Regina v Derby Magistrates Court, ex parte Brooks: 1993

Looking at the court’s power to halt a prosecution as an abuse of process, the court said: ‘The power to stop a prosecution arises only when it is an abuse of a process of the court. It may be an abuse of process if either (a) the prosecution have manipulated or misused the process of the court so as to deprive the defendant of a protection provided by the law or to take unfair advantage of a technicality, or (b) on the balance of probability the defendant has been, or will be, prejudiced in the preparation or conduct of his defence by delay on the part of the prosecution which is unjustifiable.
The ultimate objective of this discretionary power is to ensure that there should be a fair trial according to law, which involves fairness to both the defendant and the prosecution.’ For the magistrates: (Lord Griffiths) If the magistrates appreciate the need to use the jurisdiction sparingly, they can use a power ‘to exercise control over their proceedings through an abuse of process jurisdiction. However, in the case of magistrates this power should be strictly confined to matters directly affecting the fairness of the trial of the particular accused with whom they are dealing, such as delay or unfair manipulation of ‘court procedures.’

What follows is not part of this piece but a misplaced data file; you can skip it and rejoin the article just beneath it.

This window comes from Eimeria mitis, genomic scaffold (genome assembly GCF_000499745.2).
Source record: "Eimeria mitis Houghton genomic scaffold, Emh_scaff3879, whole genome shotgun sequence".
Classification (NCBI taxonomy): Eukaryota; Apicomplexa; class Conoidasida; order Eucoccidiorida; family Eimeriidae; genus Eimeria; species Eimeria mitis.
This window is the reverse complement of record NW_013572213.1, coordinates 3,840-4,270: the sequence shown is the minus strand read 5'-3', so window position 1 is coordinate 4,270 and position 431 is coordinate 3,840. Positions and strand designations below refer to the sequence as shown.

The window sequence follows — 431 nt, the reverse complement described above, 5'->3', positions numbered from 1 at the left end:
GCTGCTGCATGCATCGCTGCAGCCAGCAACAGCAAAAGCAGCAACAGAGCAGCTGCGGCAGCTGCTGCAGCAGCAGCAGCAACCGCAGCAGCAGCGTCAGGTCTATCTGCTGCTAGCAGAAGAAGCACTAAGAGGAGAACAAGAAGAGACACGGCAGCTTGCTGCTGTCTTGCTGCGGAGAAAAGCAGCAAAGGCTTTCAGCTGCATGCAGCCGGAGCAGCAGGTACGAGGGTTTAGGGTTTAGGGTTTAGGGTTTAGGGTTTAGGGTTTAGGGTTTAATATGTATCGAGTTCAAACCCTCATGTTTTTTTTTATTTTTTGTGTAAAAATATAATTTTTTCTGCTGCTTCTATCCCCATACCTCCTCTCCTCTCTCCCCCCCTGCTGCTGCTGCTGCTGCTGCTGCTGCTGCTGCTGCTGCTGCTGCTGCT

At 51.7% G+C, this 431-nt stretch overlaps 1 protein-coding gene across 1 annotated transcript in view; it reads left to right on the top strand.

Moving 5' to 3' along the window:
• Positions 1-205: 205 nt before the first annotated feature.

Lord Lane CJ, Sir Roger Ormrod, Lord Griffiths


(1994) 80 Crim App R 164


England and Wales

Cited by:

CitedRegina v Manchester Stipendiary City Magistrates ex parte Pal Tagger Admn 29-Nov-1996
The defendant appealed his conviction for illegal entry. He complained that after first being proceeded against for illegal working, it was an abuse now to pursue this prosecution.
Held: No abuse had been established, only delay. . .
CitedMaxwell, Regina v SC 20-Jul-2011
The defendant had had his conviction for murder set aside after a finding of gross prosecutorial misconduct by the police. The Court was now asked as to the propriety of the order for a retrial. The police involved in the case had misled the CPS, . .
Lists of cited by and citing cases may be incomplete.

Magistrates, Criminal Evidence

Updated: 07 May 2022; Ref: scu.188240